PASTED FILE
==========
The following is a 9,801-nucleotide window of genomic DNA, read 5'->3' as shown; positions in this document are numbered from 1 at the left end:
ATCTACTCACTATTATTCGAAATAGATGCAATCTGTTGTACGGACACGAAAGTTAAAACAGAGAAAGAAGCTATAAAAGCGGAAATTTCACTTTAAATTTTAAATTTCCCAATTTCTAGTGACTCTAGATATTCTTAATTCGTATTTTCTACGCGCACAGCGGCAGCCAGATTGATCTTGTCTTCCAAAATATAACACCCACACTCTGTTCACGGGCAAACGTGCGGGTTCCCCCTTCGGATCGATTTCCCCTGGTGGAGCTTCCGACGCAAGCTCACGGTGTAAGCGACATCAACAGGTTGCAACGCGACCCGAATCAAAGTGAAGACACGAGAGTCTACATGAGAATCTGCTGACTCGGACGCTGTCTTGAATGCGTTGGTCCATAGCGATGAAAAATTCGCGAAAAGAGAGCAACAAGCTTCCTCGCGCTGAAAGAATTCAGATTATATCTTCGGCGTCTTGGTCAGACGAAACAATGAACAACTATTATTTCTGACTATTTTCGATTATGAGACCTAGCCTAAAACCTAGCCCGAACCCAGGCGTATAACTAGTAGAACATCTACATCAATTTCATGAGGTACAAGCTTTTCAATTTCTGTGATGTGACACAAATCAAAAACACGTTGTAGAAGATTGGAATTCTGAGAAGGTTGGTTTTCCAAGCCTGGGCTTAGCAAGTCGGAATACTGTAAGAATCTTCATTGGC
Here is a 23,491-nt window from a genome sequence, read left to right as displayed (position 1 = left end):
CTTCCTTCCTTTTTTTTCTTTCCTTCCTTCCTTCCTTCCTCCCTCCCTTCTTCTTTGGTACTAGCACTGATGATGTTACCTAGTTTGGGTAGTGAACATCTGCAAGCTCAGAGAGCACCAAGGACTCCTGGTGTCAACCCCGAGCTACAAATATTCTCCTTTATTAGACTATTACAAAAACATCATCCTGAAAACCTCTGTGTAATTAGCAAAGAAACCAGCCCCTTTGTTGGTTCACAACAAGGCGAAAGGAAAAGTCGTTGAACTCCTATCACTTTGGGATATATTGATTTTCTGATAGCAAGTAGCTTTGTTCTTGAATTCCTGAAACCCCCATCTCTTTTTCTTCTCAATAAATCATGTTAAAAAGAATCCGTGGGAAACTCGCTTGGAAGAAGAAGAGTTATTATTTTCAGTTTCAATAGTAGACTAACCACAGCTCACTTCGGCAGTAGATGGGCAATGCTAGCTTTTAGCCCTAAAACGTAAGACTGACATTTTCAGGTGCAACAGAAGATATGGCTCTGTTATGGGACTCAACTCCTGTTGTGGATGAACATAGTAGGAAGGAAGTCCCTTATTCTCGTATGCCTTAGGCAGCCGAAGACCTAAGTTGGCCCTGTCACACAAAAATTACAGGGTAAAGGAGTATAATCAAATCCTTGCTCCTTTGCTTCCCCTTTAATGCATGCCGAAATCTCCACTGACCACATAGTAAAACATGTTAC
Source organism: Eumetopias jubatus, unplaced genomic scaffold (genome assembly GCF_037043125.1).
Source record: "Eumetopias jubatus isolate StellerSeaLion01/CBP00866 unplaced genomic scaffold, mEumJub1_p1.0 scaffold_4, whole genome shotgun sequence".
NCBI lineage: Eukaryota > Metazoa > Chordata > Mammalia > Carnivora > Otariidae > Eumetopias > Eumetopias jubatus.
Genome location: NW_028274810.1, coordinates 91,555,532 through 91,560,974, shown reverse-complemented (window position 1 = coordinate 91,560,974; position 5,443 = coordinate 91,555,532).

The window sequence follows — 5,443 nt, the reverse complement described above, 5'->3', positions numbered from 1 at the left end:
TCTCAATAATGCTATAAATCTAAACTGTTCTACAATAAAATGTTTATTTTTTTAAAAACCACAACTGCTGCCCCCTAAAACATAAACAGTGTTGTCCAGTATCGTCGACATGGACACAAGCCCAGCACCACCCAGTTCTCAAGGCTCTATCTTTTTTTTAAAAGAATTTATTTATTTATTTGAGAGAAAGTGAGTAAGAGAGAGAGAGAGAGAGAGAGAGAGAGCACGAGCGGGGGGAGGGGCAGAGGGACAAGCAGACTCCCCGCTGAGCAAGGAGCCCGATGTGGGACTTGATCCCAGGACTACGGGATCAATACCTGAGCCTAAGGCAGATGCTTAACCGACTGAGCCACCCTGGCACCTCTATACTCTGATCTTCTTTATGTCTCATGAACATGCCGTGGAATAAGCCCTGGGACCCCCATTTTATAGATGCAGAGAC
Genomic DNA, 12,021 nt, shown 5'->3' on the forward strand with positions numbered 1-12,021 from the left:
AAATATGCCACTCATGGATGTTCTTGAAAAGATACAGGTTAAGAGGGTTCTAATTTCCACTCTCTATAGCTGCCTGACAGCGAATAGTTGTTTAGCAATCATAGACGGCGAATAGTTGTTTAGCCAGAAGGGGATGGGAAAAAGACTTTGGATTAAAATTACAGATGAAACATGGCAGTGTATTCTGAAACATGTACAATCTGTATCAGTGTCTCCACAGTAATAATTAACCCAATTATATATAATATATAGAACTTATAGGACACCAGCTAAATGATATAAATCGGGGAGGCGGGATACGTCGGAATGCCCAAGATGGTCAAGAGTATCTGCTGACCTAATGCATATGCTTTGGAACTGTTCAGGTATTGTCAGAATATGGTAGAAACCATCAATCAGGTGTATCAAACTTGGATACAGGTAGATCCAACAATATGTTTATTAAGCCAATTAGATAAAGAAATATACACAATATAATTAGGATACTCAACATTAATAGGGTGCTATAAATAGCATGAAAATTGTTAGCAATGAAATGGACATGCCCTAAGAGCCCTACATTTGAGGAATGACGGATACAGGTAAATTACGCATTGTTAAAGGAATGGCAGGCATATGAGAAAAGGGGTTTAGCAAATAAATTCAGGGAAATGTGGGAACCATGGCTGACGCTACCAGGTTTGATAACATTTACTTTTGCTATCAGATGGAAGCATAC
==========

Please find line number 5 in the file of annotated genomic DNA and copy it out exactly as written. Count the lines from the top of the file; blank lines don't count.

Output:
Source organism: Eumetopias jubatus, unplaced genomic scaffold (genome assembly GCF_037043125.1).